Finally, RQ2 was formulated to shed light on the role of technology commitment. Although there is a positive correlation of technology commitment with perceived benefits, results of a linear regression model show no significant effects of technology commitment on the usage intention of IoT in healthcare [β = −0.04, SE = 0.09, t(207) = −0.43, p = 0.671, with R2 = 0.00]. The whole model is illustrated in Figure 4.

FIGURE 4
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Figure 4. Results of the research model. Dashed lines indicate that the effect was not significant.

Discussion

The current study aimed to investigate whether actual and perceived control of collected data by IoT affects the willingness to use an eHealth device given the tensions that arise in the rapidly growing eHealth sector between tracking and usage of sensitive, medical data, and individual privacy. The application of IoT in medical and health care poses the greatest risk of privacy violation compared to other sectors (Laplante and Laplante, 2016). Likewise, eHealth applications could be discriminatory for certain groups (Mittelstadt, 2017). Therefore, adaptation of IoT might be hindered especially in the area of eHealth (Boonstra and Broekhuis, 2010; Li et al., 2013). Furthermore, we examined whether privacy calculus is an appropriate theoretical approach for individuals’ decision to use IoT in healthcare and evaluated moral considerations of IoT users, such as the expectations of fair procedures from insurance companies.

Privacy Calculus

The first two hypotheses examined the application of privacy calculus theory in the context of IoT in eHealth. More precisely, H1 and H2 tested whether perceived risks and anticipated benefits of an eHealth device have an effect on the confirmation of actual use of the device. Both hypotheses were approved by the results giving support to the assumption that individuals weigh risks against benefits when deciding to deploy IoT technology in the healthcare sector. Previous studies have shown that users of online services and social networking sites use the privacy calculus as the basis for the decision to disclose private information (Krasnova et al., 2012; Bol et al., 2018). The present results suggest that individuals also make this trade-off in the context of using IoT in healthcare. This is not self-evident as the way and amount of data tracking in the context of IoT applications is different from SNS environments. On the one hand, the amount of information collected by IoT exceeds the quantity of data provided online (e.g., by recording physical environmental data). On the other hand, the specific context of a health application increases the sensitivity of the data – which might further change users’ privacy-related considerations. A closer look at the results reveals that perceived benefits are more strongly related to the confirmation of actual usage of IoT in healthcare than perceived risks. This indicates that benefits of IoT applications in the healthcare sector play a primary role while privacy risks are less influential. Here, it can only be speculated that this might be due to the fact that the risks are rather abstract and not tangible for users. Accordingly, positive user expectations of the technology can override unspecific privacy risks or at least reduce their perception (Dienlin and Trepte, 2015; Hajli and Lin, 2016). In order to enable users to make more objective and reasonable decisions, it would therefore be advisable to increase the awareness of individuals regarding their privacy as well as privacy jeopardizing risks. However, the question arises whether the novelty of the device (95% of the participants were not familiar with the device) might have led to a distortion of the risk-benefit perception, due to a possible excitement of the subjects to test the new technology. In this regard, Hirschman (1980) postulates that novelty leads to a more positive attitude toward specific technology, to a higher use of this technology and to a higher intrinsic motivation to use this technology.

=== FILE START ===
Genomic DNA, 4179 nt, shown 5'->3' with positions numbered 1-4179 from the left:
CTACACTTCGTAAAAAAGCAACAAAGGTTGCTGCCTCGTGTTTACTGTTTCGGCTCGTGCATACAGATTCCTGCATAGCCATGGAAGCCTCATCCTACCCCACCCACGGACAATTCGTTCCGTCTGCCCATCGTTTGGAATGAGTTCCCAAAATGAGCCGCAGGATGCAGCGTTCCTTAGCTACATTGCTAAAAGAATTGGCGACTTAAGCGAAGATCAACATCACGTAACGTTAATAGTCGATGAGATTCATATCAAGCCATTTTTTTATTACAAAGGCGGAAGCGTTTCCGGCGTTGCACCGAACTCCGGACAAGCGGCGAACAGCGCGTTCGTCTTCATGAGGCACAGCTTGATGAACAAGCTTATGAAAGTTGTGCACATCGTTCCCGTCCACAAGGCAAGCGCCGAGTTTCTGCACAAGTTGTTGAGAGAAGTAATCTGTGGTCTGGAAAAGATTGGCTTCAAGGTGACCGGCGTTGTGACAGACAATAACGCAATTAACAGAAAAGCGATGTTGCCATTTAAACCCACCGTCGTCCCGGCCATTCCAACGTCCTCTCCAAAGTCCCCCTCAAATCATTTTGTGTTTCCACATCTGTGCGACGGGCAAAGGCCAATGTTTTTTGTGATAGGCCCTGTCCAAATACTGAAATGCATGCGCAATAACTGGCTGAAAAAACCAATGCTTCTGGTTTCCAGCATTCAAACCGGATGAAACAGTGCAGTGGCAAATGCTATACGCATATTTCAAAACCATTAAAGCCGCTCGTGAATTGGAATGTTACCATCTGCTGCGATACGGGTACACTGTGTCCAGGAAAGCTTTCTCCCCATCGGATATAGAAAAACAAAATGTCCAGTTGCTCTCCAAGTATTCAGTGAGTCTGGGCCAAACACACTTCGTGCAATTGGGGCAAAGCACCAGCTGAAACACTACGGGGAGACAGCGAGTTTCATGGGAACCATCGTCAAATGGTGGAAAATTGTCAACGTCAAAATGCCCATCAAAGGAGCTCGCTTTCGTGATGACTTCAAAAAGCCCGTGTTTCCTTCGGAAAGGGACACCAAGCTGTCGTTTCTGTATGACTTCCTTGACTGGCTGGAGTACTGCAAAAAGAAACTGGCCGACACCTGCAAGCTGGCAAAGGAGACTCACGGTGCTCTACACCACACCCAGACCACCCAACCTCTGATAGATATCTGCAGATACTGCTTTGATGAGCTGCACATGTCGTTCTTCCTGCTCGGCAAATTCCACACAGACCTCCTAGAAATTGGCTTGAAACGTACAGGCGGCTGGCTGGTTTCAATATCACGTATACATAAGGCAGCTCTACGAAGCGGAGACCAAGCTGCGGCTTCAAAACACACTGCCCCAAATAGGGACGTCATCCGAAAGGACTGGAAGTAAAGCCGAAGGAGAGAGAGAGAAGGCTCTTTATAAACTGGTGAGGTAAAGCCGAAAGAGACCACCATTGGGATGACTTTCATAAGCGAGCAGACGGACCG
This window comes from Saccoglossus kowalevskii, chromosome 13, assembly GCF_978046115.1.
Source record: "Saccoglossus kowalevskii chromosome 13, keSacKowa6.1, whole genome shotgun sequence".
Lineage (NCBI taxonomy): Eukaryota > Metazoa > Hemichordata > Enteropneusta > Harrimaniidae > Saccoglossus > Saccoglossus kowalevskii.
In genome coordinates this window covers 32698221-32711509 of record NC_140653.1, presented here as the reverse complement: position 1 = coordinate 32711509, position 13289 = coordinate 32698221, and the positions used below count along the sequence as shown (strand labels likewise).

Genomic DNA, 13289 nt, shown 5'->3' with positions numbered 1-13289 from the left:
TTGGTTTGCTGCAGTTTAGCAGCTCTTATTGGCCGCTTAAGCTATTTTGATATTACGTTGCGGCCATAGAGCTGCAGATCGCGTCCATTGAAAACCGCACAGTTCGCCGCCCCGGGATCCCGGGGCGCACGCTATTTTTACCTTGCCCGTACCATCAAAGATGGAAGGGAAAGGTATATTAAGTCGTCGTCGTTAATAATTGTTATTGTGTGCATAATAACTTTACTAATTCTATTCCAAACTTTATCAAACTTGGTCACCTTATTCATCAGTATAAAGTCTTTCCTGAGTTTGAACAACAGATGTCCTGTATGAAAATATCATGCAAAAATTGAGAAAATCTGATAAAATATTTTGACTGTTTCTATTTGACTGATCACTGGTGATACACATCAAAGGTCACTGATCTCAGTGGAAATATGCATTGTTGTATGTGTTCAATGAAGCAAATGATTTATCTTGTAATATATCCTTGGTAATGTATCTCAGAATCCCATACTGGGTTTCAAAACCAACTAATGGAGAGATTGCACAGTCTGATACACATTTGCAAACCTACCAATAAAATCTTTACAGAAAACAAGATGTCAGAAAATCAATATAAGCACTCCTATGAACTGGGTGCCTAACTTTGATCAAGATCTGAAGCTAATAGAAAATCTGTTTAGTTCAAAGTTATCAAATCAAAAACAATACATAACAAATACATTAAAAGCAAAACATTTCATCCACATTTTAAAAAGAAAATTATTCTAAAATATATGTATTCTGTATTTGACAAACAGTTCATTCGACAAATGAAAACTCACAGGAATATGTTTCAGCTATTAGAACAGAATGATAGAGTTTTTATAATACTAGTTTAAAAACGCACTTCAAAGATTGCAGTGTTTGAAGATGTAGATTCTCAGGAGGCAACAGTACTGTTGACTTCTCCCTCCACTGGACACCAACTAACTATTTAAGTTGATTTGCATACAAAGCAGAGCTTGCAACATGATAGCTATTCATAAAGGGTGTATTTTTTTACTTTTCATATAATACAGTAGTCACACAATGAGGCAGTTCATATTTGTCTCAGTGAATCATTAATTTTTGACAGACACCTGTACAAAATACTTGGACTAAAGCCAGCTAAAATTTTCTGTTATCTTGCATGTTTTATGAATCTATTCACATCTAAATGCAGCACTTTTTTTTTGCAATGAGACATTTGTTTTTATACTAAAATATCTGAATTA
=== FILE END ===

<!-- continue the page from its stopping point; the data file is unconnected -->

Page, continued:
Actual and Perceived Control